While TV viewers are familiar with characters calling 911, relatively few average citizens have had to actually use this service. And those that have, have often inadvertently abused the service. It is a number for use in emergency situations; to report a crime in progress, deaths or injuries, fires or other natural catastrophes threatening lives and property.
Calling 911 is something the public takes for granted today, but the emergency telephone number is a relatively recent phenomenon. While its use can be traced to a British implementation back in 1937 (where a London resident reported a burglary in progress by calling 999) it was not until 1968 that 911 was first announced as the single emergency public safety telephone number for AT&T’s telephone systems. Interestingly, in nearly every county that has established a single emergency telephone number for police, fire and emergency medical assistance it has been at the urging of the fire service. AT&T was eager to develop this system because by diverting millions of emergency telephone calls to a centralized agency, it relieved the burden on its operators who had to have phone numbers of police stations and fire houses readily available.
There is no definitive reason why the digits 911 were chosen by AT&T as the official emergency numbers. But it is easy to remember, and the “1” and the “9’' keys of a touch-tone phone are prominent in the upper left and lower right corners of the keypad. Touch-tone service was first introduced commercially in 1963 and phased in countrywide within 10 years.
There are some humorous cases of uninformed callers dialing 911 to report conditions unrelated to emergency situations. One example of innocent misuse of 911 within the local area was a resident, seeing suspicious objects neatly stacked and partially obscured by foliage in his front yard, dialed 911. The dispatcher advised the resident to call the local police and supplied the phone number. The objects turned out to be videos and CDs that had been taken from a neighbor’s car during a burglary. Neither the responding local police nor the resident could fathom why the “perp” would have neatly piled the goods behind some shrubbery on the front lawn. The police confiscated the loot and ultimately made an arrest.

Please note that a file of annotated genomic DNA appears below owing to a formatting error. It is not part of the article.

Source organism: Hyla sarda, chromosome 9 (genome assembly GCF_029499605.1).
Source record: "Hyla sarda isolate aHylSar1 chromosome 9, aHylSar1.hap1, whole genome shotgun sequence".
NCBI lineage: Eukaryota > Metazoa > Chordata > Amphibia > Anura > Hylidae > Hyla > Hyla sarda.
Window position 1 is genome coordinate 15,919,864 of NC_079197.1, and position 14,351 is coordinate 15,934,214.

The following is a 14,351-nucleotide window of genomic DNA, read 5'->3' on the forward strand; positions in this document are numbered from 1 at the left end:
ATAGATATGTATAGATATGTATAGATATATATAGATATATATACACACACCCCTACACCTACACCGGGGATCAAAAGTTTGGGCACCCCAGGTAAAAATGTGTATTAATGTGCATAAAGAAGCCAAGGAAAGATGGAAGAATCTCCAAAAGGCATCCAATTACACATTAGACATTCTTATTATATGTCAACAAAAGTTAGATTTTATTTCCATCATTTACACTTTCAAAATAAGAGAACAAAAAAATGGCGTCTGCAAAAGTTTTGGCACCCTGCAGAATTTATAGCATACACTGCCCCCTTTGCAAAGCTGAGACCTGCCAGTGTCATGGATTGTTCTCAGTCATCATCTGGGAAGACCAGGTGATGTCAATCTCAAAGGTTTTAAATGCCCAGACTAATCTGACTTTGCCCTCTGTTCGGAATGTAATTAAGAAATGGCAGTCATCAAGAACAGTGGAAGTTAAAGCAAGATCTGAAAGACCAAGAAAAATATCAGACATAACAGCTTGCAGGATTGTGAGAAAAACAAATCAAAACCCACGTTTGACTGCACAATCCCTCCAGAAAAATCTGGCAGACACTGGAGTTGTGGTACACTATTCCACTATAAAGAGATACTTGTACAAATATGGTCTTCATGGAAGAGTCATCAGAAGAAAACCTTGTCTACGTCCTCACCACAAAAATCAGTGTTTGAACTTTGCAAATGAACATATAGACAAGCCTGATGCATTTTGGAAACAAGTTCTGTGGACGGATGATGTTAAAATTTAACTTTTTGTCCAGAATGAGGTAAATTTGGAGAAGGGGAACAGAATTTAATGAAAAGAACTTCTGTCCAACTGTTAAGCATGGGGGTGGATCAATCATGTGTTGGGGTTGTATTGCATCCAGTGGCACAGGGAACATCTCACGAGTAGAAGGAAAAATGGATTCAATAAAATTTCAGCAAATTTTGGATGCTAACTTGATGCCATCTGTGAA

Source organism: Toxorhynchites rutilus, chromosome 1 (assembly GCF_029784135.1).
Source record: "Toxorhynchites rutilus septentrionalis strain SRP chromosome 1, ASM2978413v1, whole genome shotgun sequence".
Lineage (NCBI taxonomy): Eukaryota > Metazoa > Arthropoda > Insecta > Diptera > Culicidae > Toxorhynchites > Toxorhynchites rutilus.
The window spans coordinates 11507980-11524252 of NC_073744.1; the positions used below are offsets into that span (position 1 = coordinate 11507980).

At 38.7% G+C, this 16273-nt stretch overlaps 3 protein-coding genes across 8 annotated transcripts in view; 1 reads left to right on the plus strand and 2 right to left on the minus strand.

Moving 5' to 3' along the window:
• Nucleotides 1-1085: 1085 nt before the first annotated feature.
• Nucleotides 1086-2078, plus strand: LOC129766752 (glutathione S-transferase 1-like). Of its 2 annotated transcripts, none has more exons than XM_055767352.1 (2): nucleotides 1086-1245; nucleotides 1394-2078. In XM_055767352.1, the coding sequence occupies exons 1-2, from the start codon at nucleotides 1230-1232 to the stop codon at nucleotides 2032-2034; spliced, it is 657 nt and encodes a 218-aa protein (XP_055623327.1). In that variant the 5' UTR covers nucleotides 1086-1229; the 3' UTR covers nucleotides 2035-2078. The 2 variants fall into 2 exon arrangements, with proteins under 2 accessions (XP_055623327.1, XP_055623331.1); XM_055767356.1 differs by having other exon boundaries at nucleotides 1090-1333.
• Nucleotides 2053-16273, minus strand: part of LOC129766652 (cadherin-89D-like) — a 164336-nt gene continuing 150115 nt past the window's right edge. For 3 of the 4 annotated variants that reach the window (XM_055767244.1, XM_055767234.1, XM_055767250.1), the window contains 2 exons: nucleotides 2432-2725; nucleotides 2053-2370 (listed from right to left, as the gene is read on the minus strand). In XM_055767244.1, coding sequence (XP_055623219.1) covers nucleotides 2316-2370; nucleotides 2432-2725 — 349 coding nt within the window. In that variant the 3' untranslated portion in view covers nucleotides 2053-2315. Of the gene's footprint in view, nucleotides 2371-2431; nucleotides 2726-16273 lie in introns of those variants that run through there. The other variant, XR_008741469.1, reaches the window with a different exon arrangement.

Another incident in which the attention of a 911 dispatcher was distracted turned out to be frivolous rather than threatening happened in a rural area. An agitated caller, a woman, phoned to report animals in front of her house. She was afraid to open her door, hearing their activity on her front porch. The dispatcher calmed the caller, suggesting she try to identify the intruders by looking out an upstairs window. She did so as the dispatcher held the line. She returned, saying that deer, the most gentle of creatures, were the intruders. The dispatcher instructed the caller to get a broom, open her front door a crack and brandish the broom in front of the deer. He guaranteed the caller that the deer would scatter. She followed the dispatcher’s instructions and the deer bounded off. Fortunately for the county, it was a “slow” day and this incident did not distract the dispatcher from more serious calls.
A 911 call has to be reserved for the handling of emergencies requiring immediate and professional response. Any deliberate attempt to tie up the service as a prank or some type of protest is unlawful. And, since each call received by 911 can be taped, the prankster can usually be identified in short order. The genius of modern technology has been adapted to protect the citizens.
Today 911 is an enhanced service that goes far beyond simply providing an easy-to-remember single telephone number of public service emergencies. When you dial 911 from any telephone in a county, your call goes to the 911 communications center, generally located in the town serving as the county seat. The dispatcher is able to immediately access a wealth of information about the originating telephone number including the geographic location. This dispatcher can then ascertain what type of emergency you are reporting and directly send police, fire or ambulance assistance anywhere within the county.
The costs of providing these vital services are not cheap. The installation of Global Positioning Systems (GPS) whereby the exact geographic location of each emergency vehicle is pinpointed is a continuing cost. These costs are partially offset by the imposition of Regulatory Cost Recovery Charges as a surcharge to each telephone bill. Amounting to no more than a few dollars per month, it is a good insurance policy.
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